Feature Archive

Can You Sue Your HMO?

New hope for patients.

WebMD Feature

June 5, 2000 -- When Cynthia Herdrich dragged herself to Carle Clinic in Bloomington, Ill., with searing abdominal pain, she was told by her doctor that she had no choice but to wait eight more days before she could undergo an ultrasound exam at a clinic-owned facility 50 miles away.

In the meantime, on two separate visits in March 1991, her doctor, Lori Pegram, MD, misdiagnosed the inflamed mass in Herdrich's abdomen as a urinary tract infection and later an ovarian cyst. While Herdrich was waiting for the diagnostic test, her appendix ruptured, requiring emergency surgery and causing a life-threatening infection.

Herdrich sued Pegram for medical malpractice and won $35,000 in compensatory damages. During the fact-finding, however, she discovered that her HMO paid cash bonuses to doctors who ordered fewer diagnostic tests and referrals and used only network facilities. Infuriated, Herdrich also sued her physician-owned HMO, Carle Clinic Association, and its insurance company, Health Alliance Medical Plans, for fraud.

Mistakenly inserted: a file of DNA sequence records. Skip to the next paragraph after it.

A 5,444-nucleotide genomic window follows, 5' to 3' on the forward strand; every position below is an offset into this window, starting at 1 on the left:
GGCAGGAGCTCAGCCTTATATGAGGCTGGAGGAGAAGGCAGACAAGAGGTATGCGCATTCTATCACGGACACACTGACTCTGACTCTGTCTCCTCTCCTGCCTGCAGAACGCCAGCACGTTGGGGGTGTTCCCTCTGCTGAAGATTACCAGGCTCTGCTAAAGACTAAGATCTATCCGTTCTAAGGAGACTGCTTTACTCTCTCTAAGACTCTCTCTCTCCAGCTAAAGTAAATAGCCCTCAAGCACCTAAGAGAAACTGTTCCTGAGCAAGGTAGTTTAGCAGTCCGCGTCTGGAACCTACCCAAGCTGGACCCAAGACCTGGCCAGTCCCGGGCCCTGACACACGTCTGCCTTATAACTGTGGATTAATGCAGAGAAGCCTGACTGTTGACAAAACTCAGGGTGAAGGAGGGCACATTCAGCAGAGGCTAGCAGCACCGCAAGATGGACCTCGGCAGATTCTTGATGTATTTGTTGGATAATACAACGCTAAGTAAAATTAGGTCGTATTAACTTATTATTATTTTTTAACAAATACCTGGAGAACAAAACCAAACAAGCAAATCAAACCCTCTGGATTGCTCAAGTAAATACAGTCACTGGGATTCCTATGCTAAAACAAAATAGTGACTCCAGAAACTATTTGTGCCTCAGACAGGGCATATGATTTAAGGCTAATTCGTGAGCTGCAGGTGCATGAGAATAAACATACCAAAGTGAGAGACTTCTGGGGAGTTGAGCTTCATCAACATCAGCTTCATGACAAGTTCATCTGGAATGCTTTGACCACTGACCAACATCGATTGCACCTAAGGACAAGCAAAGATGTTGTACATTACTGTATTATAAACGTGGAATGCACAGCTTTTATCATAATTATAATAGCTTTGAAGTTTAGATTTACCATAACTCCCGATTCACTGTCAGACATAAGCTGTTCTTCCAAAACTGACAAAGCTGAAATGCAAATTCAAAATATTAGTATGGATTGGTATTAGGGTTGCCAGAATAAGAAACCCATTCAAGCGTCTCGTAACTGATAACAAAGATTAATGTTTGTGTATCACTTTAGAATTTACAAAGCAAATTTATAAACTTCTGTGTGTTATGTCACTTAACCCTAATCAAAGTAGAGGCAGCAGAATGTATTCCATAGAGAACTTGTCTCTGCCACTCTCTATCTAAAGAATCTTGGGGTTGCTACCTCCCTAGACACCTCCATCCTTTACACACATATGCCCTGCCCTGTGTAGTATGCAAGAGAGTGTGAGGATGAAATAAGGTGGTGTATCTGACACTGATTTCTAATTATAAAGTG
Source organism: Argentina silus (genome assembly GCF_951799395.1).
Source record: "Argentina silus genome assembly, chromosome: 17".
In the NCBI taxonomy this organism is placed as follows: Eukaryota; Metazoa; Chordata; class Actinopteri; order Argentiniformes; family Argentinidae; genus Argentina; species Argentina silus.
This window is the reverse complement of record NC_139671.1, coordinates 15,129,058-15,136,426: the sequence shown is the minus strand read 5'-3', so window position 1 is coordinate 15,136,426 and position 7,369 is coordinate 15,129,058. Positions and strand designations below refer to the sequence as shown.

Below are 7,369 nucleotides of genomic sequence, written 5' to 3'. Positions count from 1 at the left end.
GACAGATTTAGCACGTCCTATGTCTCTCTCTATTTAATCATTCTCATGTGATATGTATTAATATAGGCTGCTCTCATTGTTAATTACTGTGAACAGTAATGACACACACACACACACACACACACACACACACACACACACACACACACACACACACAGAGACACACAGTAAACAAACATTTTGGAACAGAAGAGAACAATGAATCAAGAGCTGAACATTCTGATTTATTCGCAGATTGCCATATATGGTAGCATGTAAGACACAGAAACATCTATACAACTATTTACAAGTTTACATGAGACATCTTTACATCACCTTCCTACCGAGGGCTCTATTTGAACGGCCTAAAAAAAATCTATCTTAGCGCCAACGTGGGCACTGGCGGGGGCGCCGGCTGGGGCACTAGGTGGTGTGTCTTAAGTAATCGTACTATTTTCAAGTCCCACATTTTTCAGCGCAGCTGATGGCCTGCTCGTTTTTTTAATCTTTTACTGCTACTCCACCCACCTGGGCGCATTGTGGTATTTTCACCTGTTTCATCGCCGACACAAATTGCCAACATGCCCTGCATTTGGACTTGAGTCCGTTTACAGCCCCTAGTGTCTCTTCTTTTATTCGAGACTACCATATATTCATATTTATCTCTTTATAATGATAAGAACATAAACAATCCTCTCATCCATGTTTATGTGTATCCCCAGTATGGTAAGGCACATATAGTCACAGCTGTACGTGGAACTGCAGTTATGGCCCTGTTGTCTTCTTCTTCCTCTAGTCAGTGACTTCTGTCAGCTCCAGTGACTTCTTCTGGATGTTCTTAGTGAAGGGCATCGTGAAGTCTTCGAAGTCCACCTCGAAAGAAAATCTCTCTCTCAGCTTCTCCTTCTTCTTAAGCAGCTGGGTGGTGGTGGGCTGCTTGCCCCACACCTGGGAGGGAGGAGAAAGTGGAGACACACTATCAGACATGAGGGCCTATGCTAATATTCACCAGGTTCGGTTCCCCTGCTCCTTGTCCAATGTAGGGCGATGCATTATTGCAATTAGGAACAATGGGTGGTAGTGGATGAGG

"We were amazed," says Herdrich, 42, who now lives in Colorado. "I felt strongly that the way my HMO was set up and structured -- with incentive clauses written in the doctors' contracts -- really did affect the care and treatment I received. I fault the HMO as much as my doctor."

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